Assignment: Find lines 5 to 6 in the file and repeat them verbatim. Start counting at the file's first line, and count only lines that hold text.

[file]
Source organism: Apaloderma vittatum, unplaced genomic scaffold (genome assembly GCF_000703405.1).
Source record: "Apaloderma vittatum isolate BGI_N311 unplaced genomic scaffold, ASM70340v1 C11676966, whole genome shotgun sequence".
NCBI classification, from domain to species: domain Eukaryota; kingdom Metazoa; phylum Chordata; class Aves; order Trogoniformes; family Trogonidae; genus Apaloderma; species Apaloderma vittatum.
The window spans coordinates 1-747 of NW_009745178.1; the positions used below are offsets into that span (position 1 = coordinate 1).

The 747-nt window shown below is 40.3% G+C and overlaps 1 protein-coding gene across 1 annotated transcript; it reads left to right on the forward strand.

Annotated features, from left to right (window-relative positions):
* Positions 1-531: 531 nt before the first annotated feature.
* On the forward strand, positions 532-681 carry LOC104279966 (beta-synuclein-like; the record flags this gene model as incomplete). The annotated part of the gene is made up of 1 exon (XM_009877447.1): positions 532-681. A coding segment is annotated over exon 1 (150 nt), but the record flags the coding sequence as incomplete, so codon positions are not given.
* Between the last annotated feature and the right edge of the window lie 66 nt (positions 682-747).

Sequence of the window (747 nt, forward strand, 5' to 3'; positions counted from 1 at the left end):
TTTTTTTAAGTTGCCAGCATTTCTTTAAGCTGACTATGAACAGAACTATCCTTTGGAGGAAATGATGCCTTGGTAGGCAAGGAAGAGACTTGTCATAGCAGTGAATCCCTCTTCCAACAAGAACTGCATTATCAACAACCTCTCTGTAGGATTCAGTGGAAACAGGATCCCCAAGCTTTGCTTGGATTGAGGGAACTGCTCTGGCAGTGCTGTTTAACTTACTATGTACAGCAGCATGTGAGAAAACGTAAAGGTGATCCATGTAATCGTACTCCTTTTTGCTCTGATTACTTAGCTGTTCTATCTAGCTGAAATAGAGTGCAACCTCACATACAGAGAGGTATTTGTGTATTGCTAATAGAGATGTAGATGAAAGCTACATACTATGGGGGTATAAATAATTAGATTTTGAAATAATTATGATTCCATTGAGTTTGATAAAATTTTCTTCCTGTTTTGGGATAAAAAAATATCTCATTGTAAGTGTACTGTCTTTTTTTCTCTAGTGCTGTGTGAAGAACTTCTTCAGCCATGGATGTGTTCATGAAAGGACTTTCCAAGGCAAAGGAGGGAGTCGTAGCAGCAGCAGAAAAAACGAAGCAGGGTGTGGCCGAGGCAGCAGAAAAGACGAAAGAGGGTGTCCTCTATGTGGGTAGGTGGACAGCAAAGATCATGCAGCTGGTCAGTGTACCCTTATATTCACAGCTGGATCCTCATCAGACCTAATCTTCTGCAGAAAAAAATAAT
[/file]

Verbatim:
The 747-nt window shown below is 40.3% G+C and overlaps 1 protein-coding gene across 1 annotated transcript; it reads left to right on the forward strand.

Annotated features, from left to right (window-relative positions):